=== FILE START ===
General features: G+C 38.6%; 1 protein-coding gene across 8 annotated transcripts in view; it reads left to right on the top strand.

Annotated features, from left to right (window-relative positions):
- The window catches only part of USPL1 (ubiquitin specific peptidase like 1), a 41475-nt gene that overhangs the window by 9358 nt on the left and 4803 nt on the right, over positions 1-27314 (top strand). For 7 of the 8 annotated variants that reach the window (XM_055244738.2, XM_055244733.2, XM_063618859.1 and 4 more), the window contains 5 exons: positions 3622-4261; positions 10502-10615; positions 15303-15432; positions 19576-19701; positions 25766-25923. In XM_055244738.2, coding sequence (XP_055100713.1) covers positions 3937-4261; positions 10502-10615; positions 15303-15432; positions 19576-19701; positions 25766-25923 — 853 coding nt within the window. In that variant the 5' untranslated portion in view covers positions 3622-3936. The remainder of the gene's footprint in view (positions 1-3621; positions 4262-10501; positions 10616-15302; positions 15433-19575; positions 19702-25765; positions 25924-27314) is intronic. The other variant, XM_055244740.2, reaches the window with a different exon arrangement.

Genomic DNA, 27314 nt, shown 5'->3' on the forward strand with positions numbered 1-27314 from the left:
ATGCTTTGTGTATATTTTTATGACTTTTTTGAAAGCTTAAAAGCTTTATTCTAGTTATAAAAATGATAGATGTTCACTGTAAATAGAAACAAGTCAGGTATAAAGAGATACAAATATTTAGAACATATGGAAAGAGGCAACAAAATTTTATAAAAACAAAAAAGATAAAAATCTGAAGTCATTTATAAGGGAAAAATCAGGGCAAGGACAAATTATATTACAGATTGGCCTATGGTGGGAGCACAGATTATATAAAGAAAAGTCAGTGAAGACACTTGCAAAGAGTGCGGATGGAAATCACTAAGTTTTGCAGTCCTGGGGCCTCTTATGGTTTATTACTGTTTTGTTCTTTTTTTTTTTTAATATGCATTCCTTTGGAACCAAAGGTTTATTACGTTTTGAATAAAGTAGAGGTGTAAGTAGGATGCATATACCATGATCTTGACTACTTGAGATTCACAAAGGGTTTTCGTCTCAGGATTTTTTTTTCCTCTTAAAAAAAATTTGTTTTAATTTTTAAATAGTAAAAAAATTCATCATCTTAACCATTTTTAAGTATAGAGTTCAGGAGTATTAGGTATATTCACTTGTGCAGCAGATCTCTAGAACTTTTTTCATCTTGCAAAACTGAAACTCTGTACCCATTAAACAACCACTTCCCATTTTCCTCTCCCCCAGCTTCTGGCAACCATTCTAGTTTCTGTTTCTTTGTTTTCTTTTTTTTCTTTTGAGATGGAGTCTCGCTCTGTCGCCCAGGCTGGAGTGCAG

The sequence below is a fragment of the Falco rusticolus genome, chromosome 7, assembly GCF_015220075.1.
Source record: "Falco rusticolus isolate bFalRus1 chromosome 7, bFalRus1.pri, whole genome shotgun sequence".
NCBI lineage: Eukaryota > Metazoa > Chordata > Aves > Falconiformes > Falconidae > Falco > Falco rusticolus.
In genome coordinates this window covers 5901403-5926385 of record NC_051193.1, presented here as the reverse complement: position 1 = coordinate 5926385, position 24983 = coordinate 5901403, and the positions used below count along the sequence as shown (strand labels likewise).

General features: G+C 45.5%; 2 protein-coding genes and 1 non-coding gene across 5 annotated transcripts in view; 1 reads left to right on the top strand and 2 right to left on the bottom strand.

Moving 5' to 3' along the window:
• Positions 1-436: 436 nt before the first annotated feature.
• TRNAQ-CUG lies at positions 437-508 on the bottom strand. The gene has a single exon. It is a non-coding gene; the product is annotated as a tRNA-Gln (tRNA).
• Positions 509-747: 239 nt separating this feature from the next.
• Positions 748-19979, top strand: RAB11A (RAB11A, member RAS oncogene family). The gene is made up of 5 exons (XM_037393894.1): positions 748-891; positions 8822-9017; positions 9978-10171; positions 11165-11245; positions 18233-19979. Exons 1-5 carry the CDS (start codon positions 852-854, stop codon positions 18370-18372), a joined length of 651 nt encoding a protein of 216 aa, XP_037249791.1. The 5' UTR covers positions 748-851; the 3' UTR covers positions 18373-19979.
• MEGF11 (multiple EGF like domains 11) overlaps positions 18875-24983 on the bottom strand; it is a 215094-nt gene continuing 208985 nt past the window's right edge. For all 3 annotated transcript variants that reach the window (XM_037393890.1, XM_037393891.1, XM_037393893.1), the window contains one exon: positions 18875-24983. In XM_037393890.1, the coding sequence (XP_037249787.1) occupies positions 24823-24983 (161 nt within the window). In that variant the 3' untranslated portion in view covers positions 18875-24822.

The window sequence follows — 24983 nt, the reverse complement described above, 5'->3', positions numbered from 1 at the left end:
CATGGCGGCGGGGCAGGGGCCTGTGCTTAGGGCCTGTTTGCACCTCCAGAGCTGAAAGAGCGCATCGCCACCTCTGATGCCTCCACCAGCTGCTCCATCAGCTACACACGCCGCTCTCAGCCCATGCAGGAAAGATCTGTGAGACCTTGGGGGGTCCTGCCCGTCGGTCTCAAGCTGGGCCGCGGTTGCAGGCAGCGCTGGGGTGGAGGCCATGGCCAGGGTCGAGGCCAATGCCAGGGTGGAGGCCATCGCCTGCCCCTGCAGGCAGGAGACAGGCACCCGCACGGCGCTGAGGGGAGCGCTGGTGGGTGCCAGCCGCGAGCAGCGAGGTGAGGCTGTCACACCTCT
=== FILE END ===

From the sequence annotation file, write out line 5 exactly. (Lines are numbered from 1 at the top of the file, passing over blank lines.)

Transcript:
ATGCTTTGTGTATATTTTTATGACTTTTTTGAAAGCTTAAAAGCTTTATTCTAGTTATAAAAATGATAGATGTTCACTGTAAATAGAAACAAGTCAGGTATAAAGAGATACAAATATTTAGAACATATGGAAAGAGGCAACAAAATTTTATAAAAACAAAAAAGATAAAAATCTGAAGTCATTTATAAGGGAAAAATCAGGGCAAGGACAAATTATATTACAGATTGGCCTATGGTGGGAGCACAGATTATATAAAGAAAAGTCAGTGAAGACACTTGCAAAGAGTGCGGATGGAAATCACTAAGTTTTGCAGTCCTGGGGCCTCTTATGGTTTATTACTGTTTTGTTCTTTTTTTTTTTTAATATGCATTCCTTTGGAACCAAAGGTTTATTACGTTTTGAATAAAGTAGAGGTGTAAGTAGGATGCATATACCATGATCTTGACTACTTGAGATTCACAAAGGGTTTTCGTCTCAGGATTTTTTTTTCCTCTTAAAAAAAATTTGTTTTAATTTTTAAATAGTAAAAAAATTCATCATCTTAACCATTTTTAAGTATAGAGTTCAGGAGTATTAGGTATATTCACTTGTGCAGCAGATCTCTAGAACTTTTTTCATCTTGCAAAACTGAAACTCTGTACCCATTAAACAACCACTTCCCATTTTCCTCTCCCCCAGCTTCTGGCAACCATTCTAGTTTCTGTTTCTTTGTTTTCTTTTTTTTCTTTTGAGATGGAGTCTCGCTCTGTCGCCCAGGCTGGAGTGCAG